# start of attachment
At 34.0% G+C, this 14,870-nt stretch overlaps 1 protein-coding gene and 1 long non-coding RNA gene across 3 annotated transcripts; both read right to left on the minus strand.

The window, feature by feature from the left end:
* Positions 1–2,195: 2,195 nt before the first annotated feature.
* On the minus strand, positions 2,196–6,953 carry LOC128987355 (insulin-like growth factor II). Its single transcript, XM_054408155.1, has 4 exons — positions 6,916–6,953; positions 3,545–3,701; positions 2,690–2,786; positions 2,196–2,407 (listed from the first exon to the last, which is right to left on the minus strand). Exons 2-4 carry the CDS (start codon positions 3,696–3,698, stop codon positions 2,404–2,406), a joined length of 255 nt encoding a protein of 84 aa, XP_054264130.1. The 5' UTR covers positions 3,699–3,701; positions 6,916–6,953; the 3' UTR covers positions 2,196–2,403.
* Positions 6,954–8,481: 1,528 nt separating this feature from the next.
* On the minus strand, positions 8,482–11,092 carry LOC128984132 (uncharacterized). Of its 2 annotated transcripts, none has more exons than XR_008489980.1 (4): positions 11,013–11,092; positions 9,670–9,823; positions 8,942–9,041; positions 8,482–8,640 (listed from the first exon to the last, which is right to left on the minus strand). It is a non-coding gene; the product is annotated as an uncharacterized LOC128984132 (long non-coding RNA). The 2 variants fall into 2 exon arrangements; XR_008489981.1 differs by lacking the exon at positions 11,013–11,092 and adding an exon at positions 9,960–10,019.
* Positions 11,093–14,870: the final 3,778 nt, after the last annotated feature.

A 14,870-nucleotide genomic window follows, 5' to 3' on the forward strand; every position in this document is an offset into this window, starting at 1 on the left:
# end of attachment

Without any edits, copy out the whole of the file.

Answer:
At 34.0% G+C, this 14,870-nt stretch overlaps 1 protein-coding gene and 1 long non-coding RNA gene across 3 annotated transcripts; both read right to left on the minus strand.

The window, feature by feature from the left end:
* Positions 1–2,195: 2,195 nt before the first annotated feature.
* On the minus strand, positions 2,196–6,953 carry LOC128987355 (insulin-like growth factor II). Its single transcript, XM_054408155.1, has 4 exons — positions 6,916–6,953; positions 3,545–3,701; positions 2,690–2,786; positions 2,196–2,407 (listed from the first exon to the last, which is right to left on the minus strand). Exons 2-4 carry the CDS (start codon positions 3,696–3,698, stop codon positions 2,404–2,406), a joined length of 255 nt encoding a protein of 84 aa, XP_054264130.1. The 5' UTR covers positions 3,699–3,701; positions 6,916–6,953; the 3' UTR covers positions 2,196–2,403.
* Positions 6,954–8,481: 1,528 nt separating this feature from the next.
* On the minus strand, positions 8,482–11,092 carry LOC128984132 (uncharacterized). Of its 2 annotated transcripts, none has more exons than XR_008489980.1 (4): positions 11,013–11,092; positions 9,670–9,823; positions 8,942–9,041; positions 8,482–8,640 (listed from the first exon to the last, which is right to left on the minus strand). It is a non-coding gene; the product is annotated as an uncharacterized LOC128984132 (long non-coding RNA). The 2 variants fall into 2 exon arrangements; XR_008489981.1 differs by lacking the exon at positions 11,013–11,092 and adding an exon at positions 9,960–10,019.
* Positions 11,093–14,870: the final 3,778 nt, after the last annotated feature.

A 14,870-nucleotide genomic window follows, 5' to 3' on the forward strand; every position in this document is an offset into this window, starting at 1 on the left: